Last week I wrote about the cyber attack on a safety integrated system probably in Saudi Arabia. There has been another attack. When media relations people saw that I had written about cyber security, I started receiving more releases.
Here is some additional commentary by Eddie Habibi, CEO and founder of PAS Global. That company has moved strongly from alarm management investing heavily in building a cyber security practice.
“Since 2010, attackers have been intent on learning how process control networks in critical infrastructure plants work, what systems are in place, where vulnerabilities exist, and how best to manipulate these systems to affect plant safety and performance. Attackers have now moved beyond reconnaissance and are leveraging their acquired knowledge of control networks to interrupt production and create safety incidents. They are targeting systems that in many cases produce electricity for our businesses, gasoline for our cars, or clean water for our homes.
The TRITON (a.k.a. TRISIS) malware attack underscores the capabilities that attackers have acquired and the fact that traditional security controls – namely air gapping and security by obscurity – are no longer sufficiently effective. As TRITON targets an integral part of the independent protection layers that keep plants safe, this should raise red flags with every critical infrastructure company in the world.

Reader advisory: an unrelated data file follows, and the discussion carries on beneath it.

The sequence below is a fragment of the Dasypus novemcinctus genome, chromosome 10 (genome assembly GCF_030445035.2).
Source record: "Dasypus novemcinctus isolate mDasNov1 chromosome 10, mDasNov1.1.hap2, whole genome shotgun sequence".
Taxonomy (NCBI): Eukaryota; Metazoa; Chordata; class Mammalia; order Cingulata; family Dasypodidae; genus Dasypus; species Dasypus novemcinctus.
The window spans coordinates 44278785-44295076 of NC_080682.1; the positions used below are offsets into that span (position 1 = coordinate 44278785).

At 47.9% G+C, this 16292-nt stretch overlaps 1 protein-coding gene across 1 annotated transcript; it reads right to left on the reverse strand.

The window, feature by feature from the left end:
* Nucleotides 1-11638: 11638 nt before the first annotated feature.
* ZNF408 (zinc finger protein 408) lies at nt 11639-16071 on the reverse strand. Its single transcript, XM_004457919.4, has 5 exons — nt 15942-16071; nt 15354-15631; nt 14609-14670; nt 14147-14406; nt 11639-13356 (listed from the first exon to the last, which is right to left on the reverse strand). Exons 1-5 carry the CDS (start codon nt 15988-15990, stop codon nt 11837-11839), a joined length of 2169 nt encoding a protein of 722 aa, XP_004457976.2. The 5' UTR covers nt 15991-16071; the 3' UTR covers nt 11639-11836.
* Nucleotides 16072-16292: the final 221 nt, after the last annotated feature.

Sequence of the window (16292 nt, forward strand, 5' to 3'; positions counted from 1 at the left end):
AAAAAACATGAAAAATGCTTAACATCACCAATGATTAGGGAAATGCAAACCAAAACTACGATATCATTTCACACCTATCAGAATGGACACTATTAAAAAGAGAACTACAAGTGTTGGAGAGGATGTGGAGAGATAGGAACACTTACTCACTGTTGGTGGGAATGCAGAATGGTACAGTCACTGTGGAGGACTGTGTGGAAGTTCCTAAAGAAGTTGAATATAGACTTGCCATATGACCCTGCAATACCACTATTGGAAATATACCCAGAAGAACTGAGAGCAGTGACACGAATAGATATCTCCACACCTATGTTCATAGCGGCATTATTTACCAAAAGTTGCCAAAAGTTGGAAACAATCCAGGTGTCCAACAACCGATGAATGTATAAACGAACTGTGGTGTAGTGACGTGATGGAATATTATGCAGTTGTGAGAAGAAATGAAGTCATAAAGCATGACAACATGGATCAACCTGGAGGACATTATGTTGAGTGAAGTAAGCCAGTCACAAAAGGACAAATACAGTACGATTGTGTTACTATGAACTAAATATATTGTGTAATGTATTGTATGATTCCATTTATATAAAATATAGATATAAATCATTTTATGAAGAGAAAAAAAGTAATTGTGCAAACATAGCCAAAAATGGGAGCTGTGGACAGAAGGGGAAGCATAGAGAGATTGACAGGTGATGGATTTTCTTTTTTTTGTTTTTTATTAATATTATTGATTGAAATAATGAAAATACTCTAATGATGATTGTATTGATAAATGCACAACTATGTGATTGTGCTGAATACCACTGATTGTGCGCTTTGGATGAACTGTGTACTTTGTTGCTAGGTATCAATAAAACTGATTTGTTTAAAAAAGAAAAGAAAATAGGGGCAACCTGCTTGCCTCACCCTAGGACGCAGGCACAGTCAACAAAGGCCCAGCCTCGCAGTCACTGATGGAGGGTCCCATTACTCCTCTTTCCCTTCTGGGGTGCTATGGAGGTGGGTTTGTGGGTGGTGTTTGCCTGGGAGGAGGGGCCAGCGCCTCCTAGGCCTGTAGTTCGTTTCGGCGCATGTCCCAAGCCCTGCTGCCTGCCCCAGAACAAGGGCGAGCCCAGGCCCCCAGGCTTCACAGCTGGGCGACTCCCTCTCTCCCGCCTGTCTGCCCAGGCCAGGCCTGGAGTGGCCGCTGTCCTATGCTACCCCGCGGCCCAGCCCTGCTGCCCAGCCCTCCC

One of the first steps companies must take is to get better visibility into the cyber assets in their plants. Eighty percent of the assets in a plant are outside of traditional IT cybersecurity programs. This is clearly unacceptable given the threat landscape we face today. Once companies gain visibility, they can begin to implement fundamental security controls such as monitoring for unauthorized change or discovering hidden vulnerabilities. Otherwise, malware such as TRITON will continue to find fertile ground for causing production disruptions and even environmental or physical harm.”
Cyber security challenges for practitioners
Part of my daily contact with PAS Global’s PR person included this tidbit from Habibi.
With these seismic attacks looming over manufacturing plants/facilities and other critical infrastructure, PAS Global has identified the top 8 critical challenges ICS directors are facing:
- Lack of overall visibility of ICS vulnerabilities
Vulnerability exploits are under reported
- False sense of security in many ICS environments
- More disclosures than capacity to investigate
- Limited visibility into ICS vulnerabilities and risks
- Vulnerability investigation is manual and research-intensive
- Limited visibility into vulnerability remediation effectiveness
- Manual, inconsistent patch management
And this from Emily S. Miller, Director of National Security and Critical Infrastructure Programs at Mocana: